The ICJ has noted that the presumption should be that UNSC is working within its mandate unless proven otherwise. Another limitation comes from the “Jus Cogen” norms—universally recognised principles of international law that render any conflicting treaty void (Oppenheim et al 1992). For instance, a treaty supporting piracy, slavery, genocide, or torture is void for being contrary to "universally recognised principles" of international law. Thus, these norms are superior and no derogation is allowed from them under any circumstance. The UNSC is obliged to pass resolutions in conformity with these peremptory norms, else they do not have any legal standing.

In the Kadi case,[2] the Court of Justice of the European Union (CJEU) indirectly supported the view that if the UNSC resolutions failed to observe fundamental rights, they would not bind UN member states. Yassin Abdullah Kadi was identified as a possible supporter of Al Qaida by the UNSC and singled out for sanctions, particularly an asset freeze. The European Union (EU) adopted a regulation to give effect to the UNSC resolution, which was challenged by Kadi in the EU courts. In its judgment on Kadi’s appeal, the CJEU reviewed the EU regulation transposing the resolution, holding that the protection of fundamental rights form a part of very foundations of the EU legal order. The CJEU held that the claimant had not been informed of the grounds on which he was subjected to sanctions, and, thererfore, his right to be heard as well as right to an effective judicial and right to property have been infringed. Thus, in effect, the UN sanctions resolution passed by the UNSC dose have the potential to violate, as provided in various UN Charter provisions and case laws, international law.  

Non-UN Sanctions

Non-UN sanctions, or countermeasures or unilateral sanctions (Kelsen 1951), imply that an individual state has imposed sanctions unilaterally without the authorisation of UNSC resolution. Such sanctions are not without their criticisms; developing countries have argued that unilateral sanctions should be eliminated, as it infringes upon their right to economic and social development.[3] To this effect, The UN General Assembly has passed a resolution which calls upon all states not to recognise unilateral extraterritorial coercive economic measures or legislative acts imposed by any state. The Asian-African Legal Consultative Organisation (AALCO) has also suggested that unilateral coercive economic measures constitute extraterritorial sanctions[4] and, therefore, violate international law.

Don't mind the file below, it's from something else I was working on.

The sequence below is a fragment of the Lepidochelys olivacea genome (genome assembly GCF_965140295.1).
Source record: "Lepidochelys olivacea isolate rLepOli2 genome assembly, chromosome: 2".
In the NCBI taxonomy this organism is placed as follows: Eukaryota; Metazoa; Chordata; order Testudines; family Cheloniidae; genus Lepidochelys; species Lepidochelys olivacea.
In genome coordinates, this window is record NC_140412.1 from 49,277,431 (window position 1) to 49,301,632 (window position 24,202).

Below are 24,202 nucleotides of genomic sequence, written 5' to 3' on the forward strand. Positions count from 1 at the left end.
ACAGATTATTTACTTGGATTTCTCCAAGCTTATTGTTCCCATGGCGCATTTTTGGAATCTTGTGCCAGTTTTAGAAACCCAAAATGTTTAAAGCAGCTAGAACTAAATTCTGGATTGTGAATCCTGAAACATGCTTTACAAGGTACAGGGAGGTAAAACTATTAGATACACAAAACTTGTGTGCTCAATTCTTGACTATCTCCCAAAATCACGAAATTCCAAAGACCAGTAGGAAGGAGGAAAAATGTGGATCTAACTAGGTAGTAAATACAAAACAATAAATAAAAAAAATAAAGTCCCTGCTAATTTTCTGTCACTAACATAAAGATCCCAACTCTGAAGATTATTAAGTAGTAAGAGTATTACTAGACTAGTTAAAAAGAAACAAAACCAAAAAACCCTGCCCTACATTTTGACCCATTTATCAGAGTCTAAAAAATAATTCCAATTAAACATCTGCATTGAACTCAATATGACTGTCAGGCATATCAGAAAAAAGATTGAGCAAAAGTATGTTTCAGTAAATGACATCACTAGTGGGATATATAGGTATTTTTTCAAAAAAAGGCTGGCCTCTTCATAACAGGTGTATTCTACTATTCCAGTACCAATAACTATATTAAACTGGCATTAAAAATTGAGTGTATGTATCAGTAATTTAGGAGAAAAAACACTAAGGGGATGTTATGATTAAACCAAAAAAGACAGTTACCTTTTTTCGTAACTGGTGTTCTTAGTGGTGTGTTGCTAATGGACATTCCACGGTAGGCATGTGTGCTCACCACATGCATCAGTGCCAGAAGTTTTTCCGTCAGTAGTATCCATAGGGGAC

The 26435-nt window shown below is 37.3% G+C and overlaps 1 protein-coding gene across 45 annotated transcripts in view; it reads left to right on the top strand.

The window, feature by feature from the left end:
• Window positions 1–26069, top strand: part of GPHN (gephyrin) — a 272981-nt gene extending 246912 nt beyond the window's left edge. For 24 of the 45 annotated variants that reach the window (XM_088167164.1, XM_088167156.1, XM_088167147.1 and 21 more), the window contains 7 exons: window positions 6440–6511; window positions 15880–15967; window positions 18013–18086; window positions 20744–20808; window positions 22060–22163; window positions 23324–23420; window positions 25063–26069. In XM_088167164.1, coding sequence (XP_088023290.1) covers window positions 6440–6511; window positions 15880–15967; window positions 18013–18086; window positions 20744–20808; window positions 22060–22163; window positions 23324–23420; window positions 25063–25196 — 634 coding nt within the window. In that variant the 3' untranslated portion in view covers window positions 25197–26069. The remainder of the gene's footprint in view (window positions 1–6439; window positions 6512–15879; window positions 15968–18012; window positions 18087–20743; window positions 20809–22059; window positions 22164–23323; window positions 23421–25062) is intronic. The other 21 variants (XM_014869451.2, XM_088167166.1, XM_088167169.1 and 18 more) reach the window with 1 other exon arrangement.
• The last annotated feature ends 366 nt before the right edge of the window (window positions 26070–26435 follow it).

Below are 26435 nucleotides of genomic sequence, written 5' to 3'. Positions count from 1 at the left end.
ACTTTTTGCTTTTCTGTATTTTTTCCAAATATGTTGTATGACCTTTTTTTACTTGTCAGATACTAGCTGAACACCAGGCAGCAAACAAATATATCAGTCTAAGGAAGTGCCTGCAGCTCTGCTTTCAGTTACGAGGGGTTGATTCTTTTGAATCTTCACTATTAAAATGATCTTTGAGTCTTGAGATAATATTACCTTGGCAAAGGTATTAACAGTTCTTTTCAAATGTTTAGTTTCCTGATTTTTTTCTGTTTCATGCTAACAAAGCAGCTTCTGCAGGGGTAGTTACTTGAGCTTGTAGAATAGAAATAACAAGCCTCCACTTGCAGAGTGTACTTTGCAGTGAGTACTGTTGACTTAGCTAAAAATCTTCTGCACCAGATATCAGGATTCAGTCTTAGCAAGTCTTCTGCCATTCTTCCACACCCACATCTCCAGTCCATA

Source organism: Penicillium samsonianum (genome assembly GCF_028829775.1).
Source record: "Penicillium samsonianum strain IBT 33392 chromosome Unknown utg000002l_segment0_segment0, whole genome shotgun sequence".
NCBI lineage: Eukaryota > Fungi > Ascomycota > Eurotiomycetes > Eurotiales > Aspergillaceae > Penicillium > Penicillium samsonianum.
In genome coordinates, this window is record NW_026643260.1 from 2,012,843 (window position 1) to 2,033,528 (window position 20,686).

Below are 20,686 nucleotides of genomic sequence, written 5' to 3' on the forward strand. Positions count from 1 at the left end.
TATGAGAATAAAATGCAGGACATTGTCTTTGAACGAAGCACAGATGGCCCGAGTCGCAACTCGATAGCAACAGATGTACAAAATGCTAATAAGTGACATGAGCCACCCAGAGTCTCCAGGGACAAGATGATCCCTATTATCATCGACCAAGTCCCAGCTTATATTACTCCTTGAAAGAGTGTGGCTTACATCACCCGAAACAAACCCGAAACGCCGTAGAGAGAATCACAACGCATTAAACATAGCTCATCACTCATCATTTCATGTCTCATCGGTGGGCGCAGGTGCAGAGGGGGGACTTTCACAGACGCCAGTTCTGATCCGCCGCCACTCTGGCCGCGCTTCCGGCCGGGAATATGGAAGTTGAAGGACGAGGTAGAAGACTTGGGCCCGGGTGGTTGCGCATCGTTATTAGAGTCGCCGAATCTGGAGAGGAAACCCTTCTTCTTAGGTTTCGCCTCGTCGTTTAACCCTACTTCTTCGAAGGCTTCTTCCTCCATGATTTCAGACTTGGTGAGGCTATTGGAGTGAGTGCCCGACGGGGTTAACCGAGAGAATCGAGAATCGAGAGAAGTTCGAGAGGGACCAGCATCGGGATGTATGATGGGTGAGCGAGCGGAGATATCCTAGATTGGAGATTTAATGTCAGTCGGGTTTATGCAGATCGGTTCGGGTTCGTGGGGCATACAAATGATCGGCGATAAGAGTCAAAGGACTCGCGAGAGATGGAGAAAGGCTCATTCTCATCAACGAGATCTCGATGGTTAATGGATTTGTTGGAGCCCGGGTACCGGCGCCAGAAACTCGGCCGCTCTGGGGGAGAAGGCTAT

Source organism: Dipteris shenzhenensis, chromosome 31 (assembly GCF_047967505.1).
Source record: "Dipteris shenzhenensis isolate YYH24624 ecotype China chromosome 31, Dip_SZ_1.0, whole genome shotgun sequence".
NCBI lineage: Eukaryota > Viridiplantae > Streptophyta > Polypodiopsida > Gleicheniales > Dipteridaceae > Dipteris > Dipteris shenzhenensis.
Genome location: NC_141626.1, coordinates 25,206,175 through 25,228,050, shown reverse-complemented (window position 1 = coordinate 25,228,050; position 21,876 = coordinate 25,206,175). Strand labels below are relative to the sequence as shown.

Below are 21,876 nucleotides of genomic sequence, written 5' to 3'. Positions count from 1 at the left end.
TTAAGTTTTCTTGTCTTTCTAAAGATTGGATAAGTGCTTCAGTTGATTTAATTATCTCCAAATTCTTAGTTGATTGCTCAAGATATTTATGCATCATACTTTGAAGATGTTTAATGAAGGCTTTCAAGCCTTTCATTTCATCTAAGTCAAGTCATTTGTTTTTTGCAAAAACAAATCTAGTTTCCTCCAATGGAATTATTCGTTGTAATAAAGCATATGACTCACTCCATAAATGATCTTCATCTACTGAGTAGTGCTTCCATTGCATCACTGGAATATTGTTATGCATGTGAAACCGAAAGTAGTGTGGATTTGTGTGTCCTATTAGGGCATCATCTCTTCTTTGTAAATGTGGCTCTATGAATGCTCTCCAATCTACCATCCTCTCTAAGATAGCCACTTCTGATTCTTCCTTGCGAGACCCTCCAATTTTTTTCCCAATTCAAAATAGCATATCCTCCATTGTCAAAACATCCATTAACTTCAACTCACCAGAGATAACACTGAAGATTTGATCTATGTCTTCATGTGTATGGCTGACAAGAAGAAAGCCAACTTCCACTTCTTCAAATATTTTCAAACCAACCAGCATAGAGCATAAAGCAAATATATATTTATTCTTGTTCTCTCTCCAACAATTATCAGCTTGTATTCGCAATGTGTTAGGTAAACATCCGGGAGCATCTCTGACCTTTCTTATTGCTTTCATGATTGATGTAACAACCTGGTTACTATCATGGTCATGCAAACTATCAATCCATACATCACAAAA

The International Law Commission (ILC) calls these unilateral sanctions “countermeasures" (ILC 2001). The ILC details circumstances to allow such countermeasures, which would otherwise not be in conformity with international obligation of the state concerned. Chapter V of the Articles on Responsibility of State for Internationally Wrongful Act (ARSIWA), 2001, provides a shield against a claim of breach of an international obligation. It resembles the notion of self-defence under Article 51 of UN Charter where initial wrongfulness (use of force) justifies the act of response (self-defence). However, these countermeasures imply non-armed measures such as coercive economic measures.